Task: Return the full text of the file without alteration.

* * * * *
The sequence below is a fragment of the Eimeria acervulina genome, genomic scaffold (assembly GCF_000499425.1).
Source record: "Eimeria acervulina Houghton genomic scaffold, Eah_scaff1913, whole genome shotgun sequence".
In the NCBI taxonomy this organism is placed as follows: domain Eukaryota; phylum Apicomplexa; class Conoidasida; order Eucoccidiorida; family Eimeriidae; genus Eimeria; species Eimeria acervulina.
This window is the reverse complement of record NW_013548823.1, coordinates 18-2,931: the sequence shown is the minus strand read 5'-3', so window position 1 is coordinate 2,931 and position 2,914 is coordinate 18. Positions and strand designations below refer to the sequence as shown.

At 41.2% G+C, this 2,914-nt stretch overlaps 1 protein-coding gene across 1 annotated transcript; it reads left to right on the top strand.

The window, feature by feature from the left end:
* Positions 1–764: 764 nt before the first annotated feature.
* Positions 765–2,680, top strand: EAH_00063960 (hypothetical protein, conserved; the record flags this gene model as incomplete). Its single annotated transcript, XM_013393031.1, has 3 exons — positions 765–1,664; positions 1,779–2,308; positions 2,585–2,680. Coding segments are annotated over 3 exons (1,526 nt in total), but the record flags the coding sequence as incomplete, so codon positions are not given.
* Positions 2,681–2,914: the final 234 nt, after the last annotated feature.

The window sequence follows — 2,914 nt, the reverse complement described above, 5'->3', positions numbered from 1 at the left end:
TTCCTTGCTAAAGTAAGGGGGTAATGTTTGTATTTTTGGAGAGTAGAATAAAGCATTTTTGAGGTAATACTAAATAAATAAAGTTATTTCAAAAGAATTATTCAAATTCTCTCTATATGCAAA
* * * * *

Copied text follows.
The sequence below is a fragment of the Eimeria acervulina genome, genomic scaffold (assembly GCF_000499425.1).
Source record: "Eimeria acervulina Houghton genomic scaffold, Eah_scaff1913, whole genome shotgun sequence".
In the NCBI taxonomy this organism is placed as follows: domain Eukaryota; phylum Apicomplexa; class Conoidasida; order Eucoccidiorida; family Eimeriidae; genus Eimeria; species Eimeria acervulina.
This window is the reverse complement of record NW_013548823.1, coordinates 18-2,931: the sequence shown is the minus strand read 5'-3', so window position 1 is coordinate 2,931 and position 2,914 is coordinate 18. Positions and strand designations below refer to the sequence as shown.

At 41.2% G+C, this 2,914-nt stretch overlaps 1 protein-coding gene across 1 annotated transcript; it reads left to right on the top strand.

The window, feature by feature from the left end:
* Positions 1–764: 764 nt before the first annotated feature.
* Positions 765–2,680, top strand: EAH_00063960 (hypothetical protein, conserved; the record flags this gene model as incomplete). Its single annotated transcript, XM_013393031.1, has 3 exons — positions 765–1,664; positions 1,779–2,308; positions 2,585–2,680. Coding segments are annotated over 3 exons (1,526 nt in total), but the record flags the coding sequence as incomplete, so codon positions are not given.
* Positions 2,681–2,914: the final 234 nt, after the last annotated feature.

The window sequence follows — 2,914 nt, the reverse complement described above, 5'->3', positions numbered from 1 at the left end:
TTCCTTGCTAAAGTAAGGGGGTAATGTTTGTATTTTTGGAGAGTAGAATAAAGCATTTTTGAGGTAATACTAAATAAATAAAGTTATTTCAAAAGAATTATTCAAATTCTCTCTATATGCAAA